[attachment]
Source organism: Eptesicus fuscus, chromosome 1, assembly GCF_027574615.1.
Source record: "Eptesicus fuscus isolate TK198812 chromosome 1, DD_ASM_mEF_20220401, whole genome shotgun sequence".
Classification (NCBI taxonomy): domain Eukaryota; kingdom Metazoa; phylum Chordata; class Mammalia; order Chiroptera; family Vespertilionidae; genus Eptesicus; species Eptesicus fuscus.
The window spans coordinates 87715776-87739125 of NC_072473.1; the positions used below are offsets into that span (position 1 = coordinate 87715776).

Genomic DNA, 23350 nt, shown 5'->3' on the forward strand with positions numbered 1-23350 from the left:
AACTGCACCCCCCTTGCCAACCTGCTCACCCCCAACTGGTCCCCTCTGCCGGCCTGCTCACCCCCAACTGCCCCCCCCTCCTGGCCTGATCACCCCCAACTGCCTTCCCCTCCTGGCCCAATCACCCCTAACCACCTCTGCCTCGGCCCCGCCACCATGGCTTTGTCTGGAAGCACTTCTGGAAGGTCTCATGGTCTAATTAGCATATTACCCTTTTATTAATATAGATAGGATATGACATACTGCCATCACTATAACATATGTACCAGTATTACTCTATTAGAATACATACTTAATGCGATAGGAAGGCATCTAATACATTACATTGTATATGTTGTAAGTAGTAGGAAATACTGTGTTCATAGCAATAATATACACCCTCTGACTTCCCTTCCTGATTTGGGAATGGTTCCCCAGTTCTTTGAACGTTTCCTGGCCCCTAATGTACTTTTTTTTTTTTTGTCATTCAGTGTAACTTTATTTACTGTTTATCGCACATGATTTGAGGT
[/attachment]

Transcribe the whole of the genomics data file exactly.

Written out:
Source organism: Eptesicus fuscus, chromosome 1, assembly GCF_027574615.1.
Source record: "Eptesicus fuscus isolate TK198812 chromosome 1, DD_ASM_mEF_20220401, whole genome shotgun sequence".
Classification (NCBI taxonomy): domain Eukaryota; kingdom Metazoa; phylum Chordata; class Mammalia; order Chiroptera; family Vespertilionidae; genus Eptesicus; species Eptesicus fuscus.
The window spans coordinates 87715776-87739125 of NC_072473.1; the positions used below are offsets into that span (position 1 = coordinate 87715776).

Genomic DNA, 23350 nt, shown 5'->3' on the forward strand with positions numbered 1-23350 from the left:
AACTGCACCCCCCTTGCCAACCTGCTCACCCCCAACTGGTCCCCTCTGCCGGCCTGCTCACCCCCAACTGCCCCCCCCTCCTGGCCTGATCACCCCCAACTGCCTTCCCCTCCTGGCCCAATCACCCCTAACCACCTCTGCCTCGGCCCCGCCACCATGGCTTTGTCTGGAAGCACTTCTGGAAGGTCTCATGGTCTAATTAGCATATTACCCTTTTATTAATATAGATAGGATATGACATACTGCCATCACTATAACATATGTACCAGTATTACTCTATTAGAATACATACTTAATGCGATAGGAAGGCATCTAATACATTACATTGTATATGTTGTAAGTAGTAGGAAATACTGTGTTCATAGCAATAATATACACCCTCTGACTTCCCTTCCTGATTTGGGAATGGTTCCCCAGTTCTTTGAACGTTTCCTGGCCCCTAATGTACTTTTTTTTTTTTTGTCATTCAGTGTAACTTTATTTACTGTTTATCGCACATGATTTGAGGT